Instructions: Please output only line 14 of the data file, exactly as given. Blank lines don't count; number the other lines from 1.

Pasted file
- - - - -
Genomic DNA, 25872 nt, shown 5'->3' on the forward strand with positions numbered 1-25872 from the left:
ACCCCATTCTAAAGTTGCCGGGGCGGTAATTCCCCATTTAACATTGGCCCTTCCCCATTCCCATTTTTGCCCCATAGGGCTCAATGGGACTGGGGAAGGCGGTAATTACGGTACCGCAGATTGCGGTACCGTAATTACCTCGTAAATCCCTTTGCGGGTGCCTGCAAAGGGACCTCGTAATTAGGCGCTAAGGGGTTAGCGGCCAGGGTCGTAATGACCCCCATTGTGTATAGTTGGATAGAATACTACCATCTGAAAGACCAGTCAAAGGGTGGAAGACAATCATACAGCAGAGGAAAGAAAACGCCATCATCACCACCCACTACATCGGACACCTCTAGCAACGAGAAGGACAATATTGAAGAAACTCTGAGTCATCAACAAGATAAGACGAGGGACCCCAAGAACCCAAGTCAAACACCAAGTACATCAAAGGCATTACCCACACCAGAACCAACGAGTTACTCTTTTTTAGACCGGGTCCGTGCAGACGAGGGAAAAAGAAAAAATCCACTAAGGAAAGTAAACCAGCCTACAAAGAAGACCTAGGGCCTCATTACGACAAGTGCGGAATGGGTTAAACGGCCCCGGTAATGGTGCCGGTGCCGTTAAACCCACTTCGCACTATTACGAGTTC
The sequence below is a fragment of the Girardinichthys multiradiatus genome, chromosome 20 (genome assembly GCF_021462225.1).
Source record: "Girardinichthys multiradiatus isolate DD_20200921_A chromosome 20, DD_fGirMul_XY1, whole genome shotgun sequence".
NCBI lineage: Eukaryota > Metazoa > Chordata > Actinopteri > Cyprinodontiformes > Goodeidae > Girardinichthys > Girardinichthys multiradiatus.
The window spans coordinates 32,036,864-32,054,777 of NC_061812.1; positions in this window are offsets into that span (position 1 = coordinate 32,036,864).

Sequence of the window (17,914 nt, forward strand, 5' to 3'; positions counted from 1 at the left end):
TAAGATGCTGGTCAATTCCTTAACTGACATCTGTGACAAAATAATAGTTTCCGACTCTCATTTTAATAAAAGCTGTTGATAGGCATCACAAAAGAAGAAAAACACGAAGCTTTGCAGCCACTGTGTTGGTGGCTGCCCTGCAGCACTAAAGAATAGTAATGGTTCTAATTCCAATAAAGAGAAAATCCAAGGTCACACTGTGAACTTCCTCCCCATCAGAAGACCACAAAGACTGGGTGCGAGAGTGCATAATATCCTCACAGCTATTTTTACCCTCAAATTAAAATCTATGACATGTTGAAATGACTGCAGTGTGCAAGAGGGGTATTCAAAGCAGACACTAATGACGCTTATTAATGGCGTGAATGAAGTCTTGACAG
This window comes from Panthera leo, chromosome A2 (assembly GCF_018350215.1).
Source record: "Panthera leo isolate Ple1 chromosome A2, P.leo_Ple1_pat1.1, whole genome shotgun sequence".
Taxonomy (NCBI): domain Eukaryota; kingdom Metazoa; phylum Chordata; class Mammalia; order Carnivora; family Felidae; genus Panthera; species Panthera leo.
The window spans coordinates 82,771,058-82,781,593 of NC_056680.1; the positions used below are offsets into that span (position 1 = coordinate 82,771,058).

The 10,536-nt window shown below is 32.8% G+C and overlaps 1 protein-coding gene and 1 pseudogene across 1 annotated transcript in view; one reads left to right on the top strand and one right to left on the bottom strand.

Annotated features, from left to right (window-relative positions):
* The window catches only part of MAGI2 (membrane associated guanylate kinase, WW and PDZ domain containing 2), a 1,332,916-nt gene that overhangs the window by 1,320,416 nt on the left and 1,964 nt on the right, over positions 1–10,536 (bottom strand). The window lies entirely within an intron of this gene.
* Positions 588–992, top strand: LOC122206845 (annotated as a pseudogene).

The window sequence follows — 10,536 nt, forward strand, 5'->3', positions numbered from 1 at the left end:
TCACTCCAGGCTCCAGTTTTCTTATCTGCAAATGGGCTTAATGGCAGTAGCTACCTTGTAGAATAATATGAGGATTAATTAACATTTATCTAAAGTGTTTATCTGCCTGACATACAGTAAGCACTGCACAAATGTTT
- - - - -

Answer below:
Annotated features, from left to right (window-relative positions):